A driver side is not just a driver side. It’s actually broken up into sections—front fender, front door, back door, and back fender. The body of the vehicle also has lines and breaks in it that further separates it into sections.  I call this way of viewing the vehicle “seeing in sections.” A good example of this cani be seen on the accompanying picture of the Prius. The driver side is not a driver side, it’s a front fender, front door, backdoor and back fender area. By looking at the side of the PT Cruiser as sections and comparing it to the printed layout I found the solution.

The PT Cruiser has a small, recessed area that runs along the middle of the body just under the door handle. I used this as my starting point and cut the panels in half along the top of the white section above the text in the middle. I installed the bottom sections of the panels first and cut off the excess film (roughly 4 inches) on the topside of the recessed area. I then installed the top sections and cut off the excess (roughly 4 inches) on the bottom side of the recessed area. The recessed area hid the overlapi which was around ¼ inch and served to make a perfect straight line for the graphics.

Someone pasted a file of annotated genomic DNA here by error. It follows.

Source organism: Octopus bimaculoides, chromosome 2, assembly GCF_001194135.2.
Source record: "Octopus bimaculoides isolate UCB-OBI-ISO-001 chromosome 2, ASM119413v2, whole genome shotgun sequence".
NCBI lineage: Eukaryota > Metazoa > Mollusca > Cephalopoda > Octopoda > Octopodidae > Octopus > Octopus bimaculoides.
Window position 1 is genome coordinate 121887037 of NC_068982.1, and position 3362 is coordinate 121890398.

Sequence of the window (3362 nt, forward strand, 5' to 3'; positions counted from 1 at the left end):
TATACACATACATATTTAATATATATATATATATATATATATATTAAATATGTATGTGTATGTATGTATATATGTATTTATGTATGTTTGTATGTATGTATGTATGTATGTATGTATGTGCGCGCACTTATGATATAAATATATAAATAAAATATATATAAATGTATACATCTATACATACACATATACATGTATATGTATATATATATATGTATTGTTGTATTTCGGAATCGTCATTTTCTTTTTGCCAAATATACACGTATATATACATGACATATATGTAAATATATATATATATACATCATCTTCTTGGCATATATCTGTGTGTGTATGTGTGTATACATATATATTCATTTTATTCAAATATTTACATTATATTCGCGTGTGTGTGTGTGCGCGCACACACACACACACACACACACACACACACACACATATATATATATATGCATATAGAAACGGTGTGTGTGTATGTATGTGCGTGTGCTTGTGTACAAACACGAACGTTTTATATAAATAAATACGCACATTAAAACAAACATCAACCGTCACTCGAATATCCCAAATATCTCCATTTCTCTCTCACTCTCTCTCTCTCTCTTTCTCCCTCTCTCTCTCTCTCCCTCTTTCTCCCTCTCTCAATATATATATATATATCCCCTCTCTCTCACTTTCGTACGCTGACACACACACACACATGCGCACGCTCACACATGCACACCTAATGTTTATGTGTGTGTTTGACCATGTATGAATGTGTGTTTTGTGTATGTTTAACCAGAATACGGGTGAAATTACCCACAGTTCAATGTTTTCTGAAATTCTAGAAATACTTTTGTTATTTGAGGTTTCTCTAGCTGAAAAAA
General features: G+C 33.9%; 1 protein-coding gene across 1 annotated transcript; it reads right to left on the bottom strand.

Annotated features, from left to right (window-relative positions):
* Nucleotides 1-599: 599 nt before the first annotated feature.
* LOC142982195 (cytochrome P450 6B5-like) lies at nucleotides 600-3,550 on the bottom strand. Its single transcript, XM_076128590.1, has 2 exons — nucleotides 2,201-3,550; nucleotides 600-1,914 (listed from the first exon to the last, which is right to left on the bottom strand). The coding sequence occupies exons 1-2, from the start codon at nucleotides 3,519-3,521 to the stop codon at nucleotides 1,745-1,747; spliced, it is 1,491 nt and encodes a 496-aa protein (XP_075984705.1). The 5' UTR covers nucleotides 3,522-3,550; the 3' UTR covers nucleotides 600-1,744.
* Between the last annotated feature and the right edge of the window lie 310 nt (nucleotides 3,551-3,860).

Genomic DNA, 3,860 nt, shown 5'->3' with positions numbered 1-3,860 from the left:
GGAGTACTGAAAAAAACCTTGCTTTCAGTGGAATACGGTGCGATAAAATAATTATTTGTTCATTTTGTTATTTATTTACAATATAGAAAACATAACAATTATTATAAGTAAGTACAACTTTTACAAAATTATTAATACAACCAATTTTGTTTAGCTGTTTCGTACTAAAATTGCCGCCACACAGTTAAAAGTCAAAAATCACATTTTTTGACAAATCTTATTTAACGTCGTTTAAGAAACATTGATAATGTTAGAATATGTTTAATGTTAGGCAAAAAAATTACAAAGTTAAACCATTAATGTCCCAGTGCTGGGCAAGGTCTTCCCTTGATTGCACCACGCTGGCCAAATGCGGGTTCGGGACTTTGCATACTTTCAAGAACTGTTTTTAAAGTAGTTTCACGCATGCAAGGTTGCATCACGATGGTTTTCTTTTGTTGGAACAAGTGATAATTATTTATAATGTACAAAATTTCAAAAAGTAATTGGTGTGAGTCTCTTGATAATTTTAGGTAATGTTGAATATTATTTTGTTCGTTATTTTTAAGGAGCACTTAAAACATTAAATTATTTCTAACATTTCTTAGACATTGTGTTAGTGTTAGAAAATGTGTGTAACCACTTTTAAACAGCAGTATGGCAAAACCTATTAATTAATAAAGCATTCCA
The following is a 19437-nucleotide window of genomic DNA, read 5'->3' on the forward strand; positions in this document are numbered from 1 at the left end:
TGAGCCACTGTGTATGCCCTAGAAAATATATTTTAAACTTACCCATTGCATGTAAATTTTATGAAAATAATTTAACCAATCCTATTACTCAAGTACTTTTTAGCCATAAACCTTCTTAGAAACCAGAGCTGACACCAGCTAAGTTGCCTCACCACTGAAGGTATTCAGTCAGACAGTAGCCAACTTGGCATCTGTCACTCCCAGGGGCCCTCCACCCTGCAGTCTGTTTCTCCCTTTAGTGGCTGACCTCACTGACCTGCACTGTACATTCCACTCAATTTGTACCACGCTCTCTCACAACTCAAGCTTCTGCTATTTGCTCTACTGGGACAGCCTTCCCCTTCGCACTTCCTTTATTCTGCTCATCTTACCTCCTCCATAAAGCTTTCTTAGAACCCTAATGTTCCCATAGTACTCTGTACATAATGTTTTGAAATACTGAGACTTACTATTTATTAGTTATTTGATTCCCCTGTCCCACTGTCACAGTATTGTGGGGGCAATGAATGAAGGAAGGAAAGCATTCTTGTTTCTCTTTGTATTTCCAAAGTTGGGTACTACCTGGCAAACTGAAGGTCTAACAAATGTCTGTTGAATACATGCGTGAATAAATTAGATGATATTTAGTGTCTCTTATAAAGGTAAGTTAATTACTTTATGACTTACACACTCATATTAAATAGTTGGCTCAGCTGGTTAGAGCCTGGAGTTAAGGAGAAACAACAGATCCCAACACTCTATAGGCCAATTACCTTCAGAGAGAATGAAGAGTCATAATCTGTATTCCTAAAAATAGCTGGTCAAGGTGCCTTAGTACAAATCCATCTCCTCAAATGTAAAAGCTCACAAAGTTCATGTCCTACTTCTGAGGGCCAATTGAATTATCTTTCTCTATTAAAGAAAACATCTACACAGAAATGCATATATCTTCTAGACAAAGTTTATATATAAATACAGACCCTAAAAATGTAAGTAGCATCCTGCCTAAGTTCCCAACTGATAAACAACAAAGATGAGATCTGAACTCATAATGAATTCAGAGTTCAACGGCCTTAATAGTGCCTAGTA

By finding the right solution I saved my client from having to reprint two complete sides and the costs of shipping. More importantly, it kept my client’s client from knowing there ever was a problem. For me, I saved myself from having to drive to the location again and created customer loyalty, which means money and security.

Finding these creative solutions are actually one of my favorite aspects about being a professional graphics installer. I relish the chance to problem solve a situation so that it helps save material, time and money. I also think it’s the right thing to do. In many situations, it would be much easier to just reprint a wrap but I firmly believe there is a solution to be found in almost any situation.

One of the keys to coming up with MacGyver-like solutions is thinking outside the box. Often times the solution isn’t obvious or even logical. When a problem comes up, I take in all pertinent information and then continue working on another part of the vehicle. By stepping back from a problem the solution generally just pops into my head after about five minutes. Communication is also a good way to help solve problems. By discussing them with the designer or another installer, a clear angle can often be found.

Granted, not every situation can be or should be fixed. If a client sends me calendar film with a 3mm overlam for a VW Bug and expects it to last for three years, no dice. If I get two driver sides and no passenger side (this has happened), I can’t do much with this. Yet, more often than not, there is a solution that works for everyone. By channeling MacGyver and making that extra effort, an installer will get the reputation as a stand-up, go-to option which means money, security and possibly their own TV show.